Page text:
David Bashevkin:

Rabbi Eli Rubin wrote an absolutely outstanding book that challenges what is the frame we can use when we think about the responsibility that we have for others inside our community, outside of the Jewish community, and throughout the world. And he suggests that maybe that frame is not political philosophy, but maybe it is mystical theology. It is mystical ideas that we can use as the imperative, as the groundwork for our responsibility to others. And Eli, aside from being an incredible scholar and a dear friend of mine, I know him on Twitter where you could absolutely check him out. His handle on Twitter, for those in that space, is @Eli_Rubin. It’s so kind and generous of him to come onto here. He is a scholar for Chabad.org. He’s written in both academic and traditional circles. And his ideas and the clarity with which he comes about them are simply remarkable.

David Bashevkin:

The name of his book, which we talk a great deal about, is called Social Vision, which he wrote in partnership with Philip and Michael Wexler. And it’s an absolutely outstanding book, which really articulates the philosophy of the Lubavitcher Rebbe as it relates vis-a-vis social action. And the most fascinating part of this book is the genesis of the book itself. Before you’re like, “Okay, we know, classic Chabad guy put up the Rebbe as the paradigm for all this,” but he’s not the person behind the book. It was Philip Wexler, a sociologist and scholar in Israel, who really came to him with this idea for the book because he was struggling for, how do we ground this sense of responsibility? Because the other frameworks, whether it’s sociological frameworks or political frameworks, too often are falling short. So without further ado, I am so excited to introduce my friend, Rabbi Eli Rubin.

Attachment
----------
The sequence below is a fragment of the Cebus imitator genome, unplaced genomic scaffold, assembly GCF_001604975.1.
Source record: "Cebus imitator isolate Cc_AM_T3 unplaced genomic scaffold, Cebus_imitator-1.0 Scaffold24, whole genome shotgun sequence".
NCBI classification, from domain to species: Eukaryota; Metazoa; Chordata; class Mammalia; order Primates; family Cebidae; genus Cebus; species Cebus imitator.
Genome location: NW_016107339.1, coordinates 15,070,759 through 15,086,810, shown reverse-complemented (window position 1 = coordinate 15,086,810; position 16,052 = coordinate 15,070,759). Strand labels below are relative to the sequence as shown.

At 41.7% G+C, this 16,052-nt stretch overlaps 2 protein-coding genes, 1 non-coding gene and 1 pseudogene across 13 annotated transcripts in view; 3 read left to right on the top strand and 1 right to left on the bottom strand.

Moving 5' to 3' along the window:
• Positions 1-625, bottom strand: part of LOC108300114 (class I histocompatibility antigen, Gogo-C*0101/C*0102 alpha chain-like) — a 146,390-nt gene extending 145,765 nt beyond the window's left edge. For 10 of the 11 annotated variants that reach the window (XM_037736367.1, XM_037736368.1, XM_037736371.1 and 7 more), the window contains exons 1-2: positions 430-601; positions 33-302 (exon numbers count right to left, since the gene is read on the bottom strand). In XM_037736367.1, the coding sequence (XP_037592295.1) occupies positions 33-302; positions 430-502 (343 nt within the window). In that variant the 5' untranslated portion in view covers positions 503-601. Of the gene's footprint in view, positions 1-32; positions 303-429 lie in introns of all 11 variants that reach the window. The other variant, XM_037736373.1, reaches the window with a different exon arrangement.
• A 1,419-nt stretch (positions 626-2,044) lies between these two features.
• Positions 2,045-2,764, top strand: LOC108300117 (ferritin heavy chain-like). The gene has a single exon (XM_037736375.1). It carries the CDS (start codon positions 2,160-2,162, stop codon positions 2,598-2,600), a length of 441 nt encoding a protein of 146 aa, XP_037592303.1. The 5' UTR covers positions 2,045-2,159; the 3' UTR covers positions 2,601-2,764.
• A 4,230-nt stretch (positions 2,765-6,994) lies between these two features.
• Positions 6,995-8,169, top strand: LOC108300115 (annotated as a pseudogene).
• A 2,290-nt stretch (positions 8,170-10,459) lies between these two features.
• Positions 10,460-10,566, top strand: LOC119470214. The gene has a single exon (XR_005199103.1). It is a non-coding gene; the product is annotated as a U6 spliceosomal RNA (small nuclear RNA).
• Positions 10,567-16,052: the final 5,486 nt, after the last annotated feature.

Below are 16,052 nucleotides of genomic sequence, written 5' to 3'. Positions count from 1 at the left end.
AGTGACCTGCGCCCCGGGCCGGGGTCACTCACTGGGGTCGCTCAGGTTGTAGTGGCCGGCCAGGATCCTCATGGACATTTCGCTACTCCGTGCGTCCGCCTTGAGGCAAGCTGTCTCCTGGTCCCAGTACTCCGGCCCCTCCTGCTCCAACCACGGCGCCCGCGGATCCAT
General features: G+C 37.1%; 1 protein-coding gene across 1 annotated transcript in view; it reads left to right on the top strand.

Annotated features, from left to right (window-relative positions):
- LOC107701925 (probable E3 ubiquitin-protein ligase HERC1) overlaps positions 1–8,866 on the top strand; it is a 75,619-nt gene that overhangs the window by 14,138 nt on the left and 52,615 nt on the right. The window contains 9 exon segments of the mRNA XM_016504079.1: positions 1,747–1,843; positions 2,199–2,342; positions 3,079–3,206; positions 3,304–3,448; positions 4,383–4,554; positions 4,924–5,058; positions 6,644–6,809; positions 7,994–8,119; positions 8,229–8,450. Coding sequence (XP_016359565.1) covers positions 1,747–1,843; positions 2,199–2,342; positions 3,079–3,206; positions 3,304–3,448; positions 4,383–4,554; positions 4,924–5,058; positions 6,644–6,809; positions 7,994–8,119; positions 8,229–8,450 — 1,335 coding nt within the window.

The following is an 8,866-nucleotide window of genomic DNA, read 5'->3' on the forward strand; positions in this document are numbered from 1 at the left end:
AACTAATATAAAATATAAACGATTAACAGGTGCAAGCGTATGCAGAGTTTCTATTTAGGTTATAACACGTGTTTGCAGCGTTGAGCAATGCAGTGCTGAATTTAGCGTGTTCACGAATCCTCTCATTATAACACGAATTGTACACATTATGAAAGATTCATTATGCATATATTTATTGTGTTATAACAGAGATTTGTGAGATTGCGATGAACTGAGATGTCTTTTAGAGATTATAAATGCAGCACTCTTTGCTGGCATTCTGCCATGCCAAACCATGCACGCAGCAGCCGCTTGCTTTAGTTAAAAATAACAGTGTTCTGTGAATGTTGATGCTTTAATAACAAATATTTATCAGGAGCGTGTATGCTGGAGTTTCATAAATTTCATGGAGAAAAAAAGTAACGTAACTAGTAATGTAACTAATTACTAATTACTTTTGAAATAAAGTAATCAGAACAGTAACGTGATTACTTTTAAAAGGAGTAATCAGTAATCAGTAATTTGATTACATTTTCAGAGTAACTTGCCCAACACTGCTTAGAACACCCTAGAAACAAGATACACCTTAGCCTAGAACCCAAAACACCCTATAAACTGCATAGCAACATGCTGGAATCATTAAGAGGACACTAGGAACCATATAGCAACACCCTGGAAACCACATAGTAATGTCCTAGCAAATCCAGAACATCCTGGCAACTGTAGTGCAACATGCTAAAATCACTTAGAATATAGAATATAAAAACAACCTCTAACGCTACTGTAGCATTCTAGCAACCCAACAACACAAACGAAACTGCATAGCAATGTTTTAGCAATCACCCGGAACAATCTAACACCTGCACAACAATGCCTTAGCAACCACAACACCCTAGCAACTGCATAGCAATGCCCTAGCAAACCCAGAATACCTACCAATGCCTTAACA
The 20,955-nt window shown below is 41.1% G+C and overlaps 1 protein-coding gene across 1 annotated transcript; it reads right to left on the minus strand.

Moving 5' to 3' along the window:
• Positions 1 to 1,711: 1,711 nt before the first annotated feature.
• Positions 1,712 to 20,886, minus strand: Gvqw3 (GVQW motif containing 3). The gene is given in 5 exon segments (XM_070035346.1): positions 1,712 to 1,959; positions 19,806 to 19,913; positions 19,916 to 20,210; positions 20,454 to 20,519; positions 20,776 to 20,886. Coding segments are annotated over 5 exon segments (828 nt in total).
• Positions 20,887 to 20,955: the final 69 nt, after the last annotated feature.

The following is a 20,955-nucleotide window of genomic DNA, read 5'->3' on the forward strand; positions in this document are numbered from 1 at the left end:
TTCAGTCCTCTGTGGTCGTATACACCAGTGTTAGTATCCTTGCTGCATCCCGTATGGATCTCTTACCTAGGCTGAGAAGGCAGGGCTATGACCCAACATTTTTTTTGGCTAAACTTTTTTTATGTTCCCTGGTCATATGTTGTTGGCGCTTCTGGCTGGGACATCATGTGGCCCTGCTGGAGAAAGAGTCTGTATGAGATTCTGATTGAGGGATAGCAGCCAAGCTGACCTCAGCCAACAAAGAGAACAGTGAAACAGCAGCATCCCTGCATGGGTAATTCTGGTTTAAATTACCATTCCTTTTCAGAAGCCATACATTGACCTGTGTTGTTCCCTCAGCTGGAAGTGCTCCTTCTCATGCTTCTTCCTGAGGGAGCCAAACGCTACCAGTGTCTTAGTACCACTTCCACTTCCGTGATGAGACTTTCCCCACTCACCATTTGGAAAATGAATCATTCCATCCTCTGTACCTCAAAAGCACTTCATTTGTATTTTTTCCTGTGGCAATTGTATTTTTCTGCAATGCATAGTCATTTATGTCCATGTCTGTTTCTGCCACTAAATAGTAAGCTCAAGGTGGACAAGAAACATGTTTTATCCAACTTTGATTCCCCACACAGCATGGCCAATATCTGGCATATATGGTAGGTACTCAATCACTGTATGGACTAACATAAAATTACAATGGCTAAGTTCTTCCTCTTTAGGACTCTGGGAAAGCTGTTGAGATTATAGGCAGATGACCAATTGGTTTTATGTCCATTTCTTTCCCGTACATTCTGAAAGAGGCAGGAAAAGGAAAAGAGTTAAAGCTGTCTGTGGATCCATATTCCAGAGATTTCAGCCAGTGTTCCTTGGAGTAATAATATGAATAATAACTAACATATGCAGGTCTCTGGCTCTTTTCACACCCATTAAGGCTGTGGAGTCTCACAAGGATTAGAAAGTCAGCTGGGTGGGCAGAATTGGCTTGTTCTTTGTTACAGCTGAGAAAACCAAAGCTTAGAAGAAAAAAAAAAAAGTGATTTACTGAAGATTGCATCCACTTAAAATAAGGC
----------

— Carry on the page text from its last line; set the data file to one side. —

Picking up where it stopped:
David Bashevkin:

Hello and welcome to the 18Forty Podcast. It is my absolute pleasure to sit with a friend, my dear friend, Rabbi Eli Rubin. Rabbi Eli Rubin wrote a phenomenal book, which we’re going to talk a great deal more in-depth, called Social Vision with Philip and Michael Wexler, which talks about the Lubavitcher Rebbe’s transformative paradigm for the world. He also works a great deal with Chabad.org and so many of the educational programming of Chabad. Rabbi Eli Rubin, it is an absolute pleasure to be sitting with you today.

Eli Rubin:

It’s a pleasure to be here with you too. Thank you.

David Bashevkin:

So where do we start in this conversation? I think the hardest thing when it comes to talking about social justice, social action, tikkun olam, there are so many terms that are all mixed up with each other. So maybe it makes the most sense to begin by defining our terms. When someone were to ask you in the world, and we’re going to spend a great deal of time talking about the Rebbe. And we should make a disclaimer from the outset that, when we talk about the Rebbe, at least in this conversation, not in all of my conversations, but in my conversations with you –

Eli Rubin:

Of course.

David Bashevkin:

The Rebbe that we are referring to is the Lubavitcher Rebbe, Rebbe Menachem Mendel Schneerson. When we talk about social action, social justice in the thought of Chabad Chassidus, the Lubavitcher Rebbe, what do those terms mean?

Eli Rubin:

It’s a really great question because so often we use terms that come in from the outside world, and we adopt the definitions that are given to us by the culture that we find ourselves in. And the Rebbe was actually very conscious of this and worked specifically and explicitly to articulate what he meant and to place his ideas as a counterpoint, in many ways, to the prevailing ideas, to the prevailing culture.